This Arrow review contains spoilers.
“A tale to be told begins thus…”
“The Offer” nicely continues a string of recent Arrow episodes that have surpassed my expectations. Season three, I’ll confess, has been tough to get a bead on at times, but now it’s settled into a groove. With only a handful of episodes to go before the season finale, it’s tough to imagine the show stumbling in any profound way right now. That’s how much faith I have in what’s going on.
Occasionally, during the early part of season three, I feared that Arrow was slipping back into that kinda “early CW” vibe that so heavily informed season one. Not only has that stuff gone back out the window recently, I can safely say that the first ten minutes or so of “The Offer” played as far away from that vibe as you could possibly get. Just like The Flash did with “Out of Time” this week, Arrow succeeded on its own terms, as a TV show, and not just a superhero adaptation.
The “offer” that the title references is, of course, Ra’s al Ghul’s proclamation that Oliver should replace him as the new (demon’s) head of the League of Assassins. This episode also marks the most time, by far, we’ve spent with Matt Nable’s Ra’s al Ghul. He comes off quite well, but we didn’t have much to go on before.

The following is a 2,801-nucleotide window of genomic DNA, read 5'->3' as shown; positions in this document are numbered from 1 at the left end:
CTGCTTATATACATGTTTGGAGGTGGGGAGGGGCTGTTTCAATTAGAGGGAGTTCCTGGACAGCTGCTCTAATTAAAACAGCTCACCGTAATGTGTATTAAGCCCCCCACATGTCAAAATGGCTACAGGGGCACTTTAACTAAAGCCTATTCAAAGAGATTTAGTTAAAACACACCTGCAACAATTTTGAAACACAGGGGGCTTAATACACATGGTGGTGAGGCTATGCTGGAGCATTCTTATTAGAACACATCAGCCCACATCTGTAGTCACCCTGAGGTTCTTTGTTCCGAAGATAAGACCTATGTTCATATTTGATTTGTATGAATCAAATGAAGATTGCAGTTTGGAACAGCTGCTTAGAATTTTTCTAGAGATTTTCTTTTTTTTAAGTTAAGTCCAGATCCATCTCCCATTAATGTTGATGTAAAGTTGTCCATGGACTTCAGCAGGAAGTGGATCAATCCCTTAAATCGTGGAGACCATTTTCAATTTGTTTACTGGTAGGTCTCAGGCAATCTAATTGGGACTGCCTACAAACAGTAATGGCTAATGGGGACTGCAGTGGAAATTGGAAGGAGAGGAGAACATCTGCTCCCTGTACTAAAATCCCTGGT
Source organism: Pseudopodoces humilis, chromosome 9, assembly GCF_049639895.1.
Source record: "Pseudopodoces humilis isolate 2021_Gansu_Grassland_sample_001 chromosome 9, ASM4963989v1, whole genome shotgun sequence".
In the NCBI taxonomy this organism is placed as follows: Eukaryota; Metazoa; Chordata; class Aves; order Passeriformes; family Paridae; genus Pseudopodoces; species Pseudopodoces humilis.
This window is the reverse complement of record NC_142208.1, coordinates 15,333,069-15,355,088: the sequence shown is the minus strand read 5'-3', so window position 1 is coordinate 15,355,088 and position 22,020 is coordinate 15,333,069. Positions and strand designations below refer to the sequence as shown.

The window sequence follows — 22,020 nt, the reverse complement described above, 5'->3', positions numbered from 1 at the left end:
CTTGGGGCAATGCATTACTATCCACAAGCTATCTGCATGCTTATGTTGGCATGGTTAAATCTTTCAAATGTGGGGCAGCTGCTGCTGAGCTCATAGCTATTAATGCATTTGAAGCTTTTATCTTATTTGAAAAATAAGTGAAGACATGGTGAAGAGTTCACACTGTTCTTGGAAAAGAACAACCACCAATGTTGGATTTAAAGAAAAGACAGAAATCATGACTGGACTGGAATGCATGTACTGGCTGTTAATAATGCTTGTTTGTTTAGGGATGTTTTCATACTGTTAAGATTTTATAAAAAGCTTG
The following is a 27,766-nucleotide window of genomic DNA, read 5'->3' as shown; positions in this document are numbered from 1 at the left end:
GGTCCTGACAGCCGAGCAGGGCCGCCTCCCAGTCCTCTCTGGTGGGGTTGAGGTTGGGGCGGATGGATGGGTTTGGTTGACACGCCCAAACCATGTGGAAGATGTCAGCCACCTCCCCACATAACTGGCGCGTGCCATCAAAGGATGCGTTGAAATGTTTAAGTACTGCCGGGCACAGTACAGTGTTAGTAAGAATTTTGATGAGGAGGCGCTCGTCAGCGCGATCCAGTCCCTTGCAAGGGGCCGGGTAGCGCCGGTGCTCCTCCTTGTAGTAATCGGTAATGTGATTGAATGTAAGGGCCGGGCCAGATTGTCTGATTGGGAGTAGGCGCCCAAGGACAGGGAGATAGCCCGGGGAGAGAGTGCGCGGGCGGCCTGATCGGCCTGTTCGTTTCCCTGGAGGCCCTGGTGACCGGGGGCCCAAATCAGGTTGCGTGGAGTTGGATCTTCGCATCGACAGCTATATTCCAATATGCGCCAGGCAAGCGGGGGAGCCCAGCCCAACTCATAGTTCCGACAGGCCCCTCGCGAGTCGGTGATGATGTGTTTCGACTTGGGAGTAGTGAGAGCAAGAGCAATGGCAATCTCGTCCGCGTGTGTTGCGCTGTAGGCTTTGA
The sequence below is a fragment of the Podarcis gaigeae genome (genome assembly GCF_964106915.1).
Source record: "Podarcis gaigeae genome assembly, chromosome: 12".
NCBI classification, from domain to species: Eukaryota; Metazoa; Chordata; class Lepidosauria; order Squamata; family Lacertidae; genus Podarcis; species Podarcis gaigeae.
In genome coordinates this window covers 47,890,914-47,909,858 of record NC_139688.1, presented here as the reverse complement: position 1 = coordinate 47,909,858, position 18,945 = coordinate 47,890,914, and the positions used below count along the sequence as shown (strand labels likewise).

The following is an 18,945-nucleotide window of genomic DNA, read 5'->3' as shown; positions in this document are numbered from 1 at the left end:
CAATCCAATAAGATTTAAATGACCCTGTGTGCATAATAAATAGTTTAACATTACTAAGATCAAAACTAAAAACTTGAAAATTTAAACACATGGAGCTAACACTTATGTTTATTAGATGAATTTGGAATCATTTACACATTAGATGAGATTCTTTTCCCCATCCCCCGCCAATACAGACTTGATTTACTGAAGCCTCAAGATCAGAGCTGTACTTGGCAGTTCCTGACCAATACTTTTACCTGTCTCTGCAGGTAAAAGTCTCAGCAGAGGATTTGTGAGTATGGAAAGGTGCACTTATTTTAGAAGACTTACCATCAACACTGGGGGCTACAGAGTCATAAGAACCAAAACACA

Anyway, Ollie has been making enough poor personal decisions and losing friends at just the appropriate rate that you could almost see him saying, “yeah, screw it. I’ll take the gig.” He’s been just enough of a dick lately to pull it off, too. That being said his “Let’s go home,” to his guys after he gets the talk from Ra’s was quietly badass.
And that’s why the words of Ra’s al Ghul end up hitting home for him. We’ve seen it before, but especially this year, that Oliver is “destined to be alone.” I mean, I don’t necessarily believe that, but you can see why this makes sense. The episode goes out of its way to hammer this home a little more later on, but honestly, it doesn’t beat you over the head with it, and all the heavy lifting has already been done. It’s good stuff.
As for the actual moment when that sounds like a prophecy, it probably comes with Green Arrow and Captain Lance. To be fair, the good Captain took the news of his daughter’s death better than I thought he would. I mean, it’s not great or anything, but I just figured he would drop dead or something. I suppose, if I was feeling cranky, I could complain that this is a bit of a reset button on their relationship, but I think it’s understandable given all that’s gone on. Hell, they even manage to make what was definitely a reset button (the release of all the criminals back into the Glades) seem reasonable this time, so I should probably keep my mouth shut.
Willa Holland is great again this week, but I’m getting a little confused about who this character is. She’s sometimes a frighteningly competent rage-monster, and others, well, a young woman with some Daddy issues. Both are valid, but sometimes the swing seems a little abrupt. It’s one of the things that makes me still feel like she’s being manipulated in other ways. Some of this might just be from all the time off we’ve had between episodes, though.